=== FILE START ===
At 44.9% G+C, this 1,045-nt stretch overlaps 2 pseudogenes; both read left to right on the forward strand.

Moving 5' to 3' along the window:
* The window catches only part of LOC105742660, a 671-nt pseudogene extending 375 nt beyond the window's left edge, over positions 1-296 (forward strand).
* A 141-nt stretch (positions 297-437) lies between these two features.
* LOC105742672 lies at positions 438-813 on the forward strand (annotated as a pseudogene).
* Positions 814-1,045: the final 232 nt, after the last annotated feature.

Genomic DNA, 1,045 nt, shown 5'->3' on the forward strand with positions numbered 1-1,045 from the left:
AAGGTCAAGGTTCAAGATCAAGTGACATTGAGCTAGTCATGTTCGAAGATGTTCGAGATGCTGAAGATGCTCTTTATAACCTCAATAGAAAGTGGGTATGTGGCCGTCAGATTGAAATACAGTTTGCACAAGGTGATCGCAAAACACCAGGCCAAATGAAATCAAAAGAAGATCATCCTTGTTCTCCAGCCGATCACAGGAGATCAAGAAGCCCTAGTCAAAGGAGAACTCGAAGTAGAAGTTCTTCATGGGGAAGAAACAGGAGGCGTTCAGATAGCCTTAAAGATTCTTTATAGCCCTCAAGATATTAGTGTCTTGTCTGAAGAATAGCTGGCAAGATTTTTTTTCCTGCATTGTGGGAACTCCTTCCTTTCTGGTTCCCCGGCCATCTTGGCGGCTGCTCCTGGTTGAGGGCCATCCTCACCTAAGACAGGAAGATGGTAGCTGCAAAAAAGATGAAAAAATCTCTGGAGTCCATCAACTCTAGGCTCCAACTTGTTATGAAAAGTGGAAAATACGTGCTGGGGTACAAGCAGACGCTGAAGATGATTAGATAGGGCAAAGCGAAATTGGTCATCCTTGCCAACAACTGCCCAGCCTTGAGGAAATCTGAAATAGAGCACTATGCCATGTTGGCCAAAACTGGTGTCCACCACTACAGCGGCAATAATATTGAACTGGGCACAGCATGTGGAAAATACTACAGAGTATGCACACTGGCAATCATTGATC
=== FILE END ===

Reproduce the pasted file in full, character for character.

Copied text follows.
At 44.9% G+C, this 1,045-nt stretch overlaps 2 pseudogenes; both read left to right on the forward strand.

Moving 5' to 3' along the window:
* The window catches only part of LOC105742660, a 671-nt pseudogene extending 375 nt beyond the window's left edge, over positions 1-296 (forward strand).
* A 141-nt stretch (positions 297-437) lies between these two features.
* LOC105742672 lies at positions 438-813 on the forward strand (annotated as a pseudogene).
* Positions 814-1,045: the final 232 nt, after the last annotated feature.

Genomic DNA, 1,045 nt, shown 5'->3' on the forward strand with positions numbered 1-1,045 from the left:
AAGGTCAAGGTTCAAGATCAAGTGACATTGAGCTAGTCATGTTCGAAGATGTTCGAGATGCTGAAGATGCTCTTTATAACCTCAATAGAAAGTGGGTATGTGGCCGTCAGATTGAAATACAGTTTGCACAAGGTGATCGCAAAACACCAGGCCAAATGAAATCAAAAGAAGATCATCCTTGTTCTCCAGCCGATCACAGGAGATCAAGAAGCCCTAGTCAAAGGAGAACTCGAAGTAGAAGTTCTTCATGGGGAAGAAACAGGAGGCGTTCAGATAGCCTTAAAGATTCTTTATAGCCCTCAAGATATTAGTGTCTTGTCTGAAGAATAGCTGGCAAGATTTTTTTTCCTGCATTGTGGGAACTCCTTCCTTTCTGGTTCCCCGGCCATCTTGGCGGCTGCTCCTGGTTGAGGGCCATCCTCACCTAAGACAGGAAGATGGTAGCTGCAAAAAAGATGAAAAAATCTCTGGAGTCCATCAACTCTAGGCTCCAACTTGTTATGAAAAGTGGAAAATACGTGCTGGGGTACAAGCAGACGCTGAAGATGATTAGATAGGGCAAAGCGAAATTGGTCATCCTTGCCAACAACTGCCCAGCCTTGAGGAAATCTGAAATAGAGCACTATGCCATGTTGGCCAAAACTGGTGTCCACCACTACAGCGGCAATAATATTGAACTGGGCACAGCATGTGGAAAATACTACAGAGTATGCACACTGGCAATCATTGATC